For the 13th annual London Korean Film Festival, the opening film was Microhabitat by Jeon Go-woon. The film follows Mi-so; a young housekeeper who decides to give up her small, cold apartment due to an increase in rent, so she can enjoy the things she loves most in life: whiskey and cigarettes. It is an incredibly bold and somewhat silly idea that resulted in a thoroughly entertaining film.
For me, experiencing Microhabitat was made even more special by the Q&A that followed, where director Jeon Go-woon answered questions very honestly and insightfully. This was her directorial debut, having previously written and produced. It was very interesting to learn that house prices in Seoul are very similar to London, in that both capital cities are expensive and hard to settle down in for many. Fundamentally, this is where the inspiration for Mircohabitat came from.
When Mi-so finds herself without a home, and her possessions in suitcases, she seeks out her former bandmates for temporary accommodation. It was clear everyone had changed so much since the band days, and Mi-so finds her friends experiencing everyday challenges such as demanding jobs, motherhood and trying to flee the family home. One thing I really enjoyed about the film was how well the comedy worked for a predominantly English-speaking audience. When dealing with cultural differences, it’s easy for jokes to be missed, but Microhabitat charmed an audience full of British sarcasm and dry humour with its jokes about everyday life and societal expectations. The writing is brilliant throughout, and the pacing and comedic timing works so well.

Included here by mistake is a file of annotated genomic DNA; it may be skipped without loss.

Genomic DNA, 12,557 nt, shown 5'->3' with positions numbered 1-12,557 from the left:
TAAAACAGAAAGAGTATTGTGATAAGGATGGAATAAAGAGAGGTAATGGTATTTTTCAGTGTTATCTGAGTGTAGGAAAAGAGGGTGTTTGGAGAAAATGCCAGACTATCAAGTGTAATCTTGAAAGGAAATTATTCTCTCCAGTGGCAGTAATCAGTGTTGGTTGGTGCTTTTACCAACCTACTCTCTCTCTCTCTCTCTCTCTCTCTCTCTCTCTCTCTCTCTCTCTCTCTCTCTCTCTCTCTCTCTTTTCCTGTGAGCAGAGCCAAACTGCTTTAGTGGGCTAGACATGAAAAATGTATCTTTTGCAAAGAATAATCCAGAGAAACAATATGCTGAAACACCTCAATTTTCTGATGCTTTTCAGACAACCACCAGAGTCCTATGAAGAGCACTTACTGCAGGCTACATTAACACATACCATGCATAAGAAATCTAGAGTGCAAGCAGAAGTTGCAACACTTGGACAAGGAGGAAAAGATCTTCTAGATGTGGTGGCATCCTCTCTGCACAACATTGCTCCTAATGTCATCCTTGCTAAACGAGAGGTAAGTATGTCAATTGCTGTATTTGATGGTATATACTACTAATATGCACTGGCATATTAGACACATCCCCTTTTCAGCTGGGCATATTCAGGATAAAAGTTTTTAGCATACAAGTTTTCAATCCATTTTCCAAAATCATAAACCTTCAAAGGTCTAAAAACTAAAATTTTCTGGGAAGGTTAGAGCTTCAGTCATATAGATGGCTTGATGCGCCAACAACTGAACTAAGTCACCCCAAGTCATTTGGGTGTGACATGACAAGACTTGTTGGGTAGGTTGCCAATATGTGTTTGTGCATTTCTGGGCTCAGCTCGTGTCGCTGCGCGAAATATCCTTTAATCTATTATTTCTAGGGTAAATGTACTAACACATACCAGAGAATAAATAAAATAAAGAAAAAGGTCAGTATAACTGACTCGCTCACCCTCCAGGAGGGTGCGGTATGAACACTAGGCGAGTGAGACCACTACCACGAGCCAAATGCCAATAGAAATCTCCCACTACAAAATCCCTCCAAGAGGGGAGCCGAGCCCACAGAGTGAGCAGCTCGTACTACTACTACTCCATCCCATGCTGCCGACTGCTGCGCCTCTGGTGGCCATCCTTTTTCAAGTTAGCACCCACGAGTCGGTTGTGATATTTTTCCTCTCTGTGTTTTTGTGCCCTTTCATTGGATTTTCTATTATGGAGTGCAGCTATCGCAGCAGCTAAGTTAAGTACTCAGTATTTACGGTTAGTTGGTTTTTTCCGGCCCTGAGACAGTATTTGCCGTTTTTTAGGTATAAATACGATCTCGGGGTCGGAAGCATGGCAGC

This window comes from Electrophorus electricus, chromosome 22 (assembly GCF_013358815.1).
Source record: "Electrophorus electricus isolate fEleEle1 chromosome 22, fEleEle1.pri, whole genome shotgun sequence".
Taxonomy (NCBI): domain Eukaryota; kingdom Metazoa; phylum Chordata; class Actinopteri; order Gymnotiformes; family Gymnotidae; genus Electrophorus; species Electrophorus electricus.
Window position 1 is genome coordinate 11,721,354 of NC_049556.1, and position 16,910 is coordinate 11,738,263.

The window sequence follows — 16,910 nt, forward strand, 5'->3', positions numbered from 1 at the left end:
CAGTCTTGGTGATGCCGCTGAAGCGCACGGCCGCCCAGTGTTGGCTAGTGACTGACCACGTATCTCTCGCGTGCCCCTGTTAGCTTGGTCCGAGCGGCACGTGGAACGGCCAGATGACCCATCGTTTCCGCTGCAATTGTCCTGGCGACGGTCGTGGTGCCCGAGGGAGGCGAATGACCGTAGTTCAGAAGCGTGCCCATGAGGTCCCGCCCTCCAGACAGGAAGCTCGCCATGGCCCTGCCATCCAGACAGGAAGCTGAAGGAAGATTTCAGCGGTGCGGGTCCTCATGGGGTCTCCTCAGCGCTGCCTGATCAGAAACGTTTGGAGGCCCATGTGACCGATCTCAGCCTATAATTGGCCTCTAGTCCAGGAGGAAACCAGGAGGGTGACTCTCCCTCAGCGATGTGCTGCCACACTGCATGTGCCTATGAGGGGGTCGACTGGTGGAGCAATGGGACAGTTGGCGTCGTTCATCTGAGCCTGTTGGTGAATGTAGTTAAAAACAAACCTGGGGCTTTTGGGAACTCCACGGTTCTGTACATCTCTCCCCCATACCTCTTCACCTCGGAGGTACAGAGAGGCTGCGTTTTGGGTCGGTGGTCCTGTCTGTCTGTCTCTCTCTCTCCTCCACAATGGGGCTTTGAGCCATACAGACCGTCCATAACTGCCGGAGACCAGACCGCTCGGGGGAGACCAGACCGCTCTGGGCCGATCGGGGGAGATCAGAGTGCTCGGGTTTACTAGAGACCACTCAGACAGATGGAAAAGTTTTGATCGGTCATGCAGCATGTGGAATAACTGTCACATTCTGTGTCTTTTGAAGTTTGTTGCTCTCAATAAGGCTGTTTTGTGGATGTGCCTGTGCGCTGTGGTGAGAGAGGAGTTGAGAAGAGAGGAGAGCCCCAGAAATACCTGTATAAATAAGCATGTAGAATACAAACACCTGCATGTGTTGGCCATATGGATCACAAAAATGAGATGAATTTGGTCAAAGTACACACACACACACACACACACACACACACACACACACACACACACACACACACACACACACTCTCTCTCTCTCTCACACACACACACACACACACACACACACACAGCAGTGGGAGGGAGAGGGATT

Each character is very different and had lots of depth, and I became fully engrossed in Mi-so’s interactions with them. As we delve deeper into the lives of these people, we learn dark secrets and learn that many appear to be doing great on the outside, but inside it’s not the case. Mi-so is a very compassionate character and the way she allows them to confide in her was a joy to watch. She cares deeply for those around her despite the fact one could argue that she is very naive about the world, stuck in her old ways. We are offered a very intimate look into the lives of everyday South Korean citizens, and I feel privileged to have experienced that on such a large scale. Mi-so and her friends are all average, everyday people that I’m sure many could relate to, to the point where it feels almost documentary-like in nature.
The cinematography was stunning throughout, and I really enjoyed seeing different areas, class backgrounds and ‘habitats’ that were situated throughout the film. A real effort was made to show the audience both sides of life in Seoul, and the kind of people that live there. It felt like a very honest and eye-opening portrayal of a city I have never experienced myself, and the audience were expected to make up their own minds about lots of things. I’m still thinking about it a few days later, making it an incredibly impactful piece of filmmaking.
Microhabitat was a fantastic opening film and got me feeling very excited for the rest of the festival, and Jeon Go-Woon’s future work. It was great seeing a female director open the festival, and I can’t wait to follow the rest of her career throughout the years.